I consider myself a good audience. As a rule I’m patient, forgiving, and interested. I want to be inspired, entertained, and informed by you. I love leaving comments and engaging in conversations. I enjoy supporting bloggers, especially those, like me, who are just a little less famous than the Seth Godins and Chris Brogans of the world. But despite my best intentions, the demands of my day require that I be selective about the blogs I follow.

Though I’m fairly new to the blogosphere (reading and writing), I’ve explored enough blogs to formulate some thoughts about the factors that influence my decision to subscribe or pass. Keep in mind that these are only my preferences, not recommendations or guidelines. Follow them at your peril.

Here’s a list of the things I look for in blogs:

1) Awesome content. This goes without saying, so I won’t spend too much time here. Great, well-written content will keep me coming back to your blog, above all else. Decent content might keep me coming back if some of these other factors are in place.

2) Welcoming and easy to read format. I’m referring to the fonts, graphics, and colors on your blog, not how well-written your posts are (see #1 for that). I do most of my blog reading through Google Reader, but my first visit is always directly to the blog’s website. Make that first visit count by having the newest content on the first page, an easy way to navigate through posts, a title or a description of the theme or purpose of the blog, and readable fonts (dark fonts on light backgrounds preferred).

3) Information about YOU. Blogs are written by people, and I like to know something about those people. It’s unlikely that I’ll subscribe to a blog that doesn’t have some sort of author profile or About page. It can be brief, but tell me something about you, something I can cling to in the swirling sea of the blogosphere. And please tell me your first name. I don’t want to follow a blog whose author is a shadowy, unnamed figure — let’s keep that to the fantasy novels.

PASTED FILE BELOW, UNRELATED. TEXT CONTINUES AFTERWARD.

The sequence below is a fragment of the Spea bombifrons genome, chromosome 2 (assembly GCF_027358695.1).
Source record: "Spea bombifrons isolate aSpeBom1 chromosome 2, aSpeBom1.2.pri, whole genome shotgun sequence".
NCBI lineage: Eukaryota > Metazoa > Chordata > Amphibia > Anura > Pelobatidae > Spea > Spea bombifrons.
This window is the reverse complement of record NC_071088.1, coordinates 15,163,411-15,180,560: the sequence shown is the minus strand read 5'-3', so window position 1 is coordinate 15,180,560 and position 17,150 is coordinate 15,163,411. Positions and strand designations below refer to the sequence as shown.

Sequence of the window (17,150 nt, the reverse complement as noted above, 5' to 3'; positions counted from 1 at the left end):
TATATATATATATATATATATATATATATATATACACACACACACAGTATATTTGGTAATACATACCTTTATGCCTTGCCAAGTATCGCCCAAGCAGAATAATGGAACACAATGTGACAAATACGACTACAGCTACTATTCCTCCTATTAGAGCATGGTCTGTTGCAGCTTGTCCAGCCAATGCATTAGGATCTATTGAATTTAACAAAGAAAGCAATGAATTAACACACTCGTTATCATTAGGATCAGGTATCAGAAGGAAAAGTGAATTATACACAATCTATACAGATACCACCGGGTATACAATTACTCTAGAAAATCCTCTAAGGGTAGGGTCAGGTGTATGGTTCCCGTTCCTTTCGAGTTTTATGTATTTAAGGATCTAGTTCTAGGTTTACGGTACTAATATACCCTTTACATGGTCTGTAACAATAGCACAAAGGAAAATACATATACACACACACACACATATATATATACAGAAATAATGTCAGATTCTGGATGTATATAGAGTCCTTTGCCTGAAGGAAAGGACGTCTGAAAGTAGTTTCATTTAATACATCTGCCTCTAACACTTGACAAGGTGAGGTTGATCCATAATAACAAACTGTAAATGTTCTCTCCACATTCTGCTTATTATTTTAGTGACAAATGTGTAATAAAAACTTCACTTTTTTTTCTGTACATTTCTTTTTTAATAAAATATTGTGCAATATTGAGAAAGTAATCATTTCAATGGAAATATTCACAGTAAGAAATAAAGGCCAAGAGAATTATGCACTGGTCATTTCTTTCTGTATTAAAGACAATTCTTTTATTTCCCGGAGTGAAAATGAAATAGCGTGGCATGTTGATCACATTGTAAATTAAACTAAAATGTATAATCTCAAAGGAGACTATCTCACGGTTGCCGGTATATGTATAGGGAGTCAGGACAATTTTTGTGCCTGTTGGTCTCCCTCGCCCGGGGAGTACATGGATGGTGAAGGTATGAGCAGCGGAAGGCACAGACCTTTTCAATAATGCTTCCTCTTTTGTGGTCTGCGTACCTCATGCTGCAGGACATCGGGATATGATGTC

4) Pictures, audio, and/or videos. I like to read good writing, but I also enjoy different forms of media. Pictures are a plus. Videos are fun too. Podcasts? Yea, maybe once in a while. Although, if your blog is all audio/video, chances are I won’t follow it. I won’t get out the headphones and un-mute my computer for every one of your posts.

5) Optimization for RSS Readers. If I’m reading your blog regularly, I’ll be viewing it through Google Reader. This means you should know how your blog looks and behaves in Reader. I beg you to make sure your entire post comes up in Reader. There’s nothing more annoying to me than having to follow a link out of Reader to finish reading a post. I’m not inclined to follow a blog that requires me to do that for every post (unless I really like you).

6) An easy way to subscribe. Add the cute little RSS icon to your homepage. If you make me hunt for it, I might lose interest. I’d rather spend my 30 seconds enjoying your well-written posts instead of trying to figure out how to subscribe.

7) A regular and consistent posting schedule. This is my “Goldilocks Rule.” I get overwhelmed by bloggers that post too frequently, and I lose interest in bloggers that post too infrequently. I prefer a posting schedule that falls into the “just right” category. For me, this means 1-3 posts a week. Obviously, a regular schedule isn’t always possible, and I’m willing to be patient with deviations and inconsistencies, but too many, and I may unsubscribe.

I really do want to become a faithful reader of your blog, and the list above will encourage me to subscribe. If you have something meaningful to say, of course.

What factors do you consider when evaluating blogs? Would love to hear your thoughts.

Posted by: Jamie Hahn | November 1, 2010

6 Reasons to “Get Rad and Vote”

I learned the definition of apathy in 7th grade. My U.S. History teacher warned us that the highest form of apathy, in her book, was to take for granted your privilege to vote. I was twelve, and government was some abstract entity that was perfectly conceived by our all-knowing Forefathers and acceptably executed by wise and well-meaning government officials. My comfortable upper-middle class upbringing did nothing to disabuse me of these assumptions. I had a TV to plug my Nintendo into and a soccer field to play on. What else does a twelve year old need?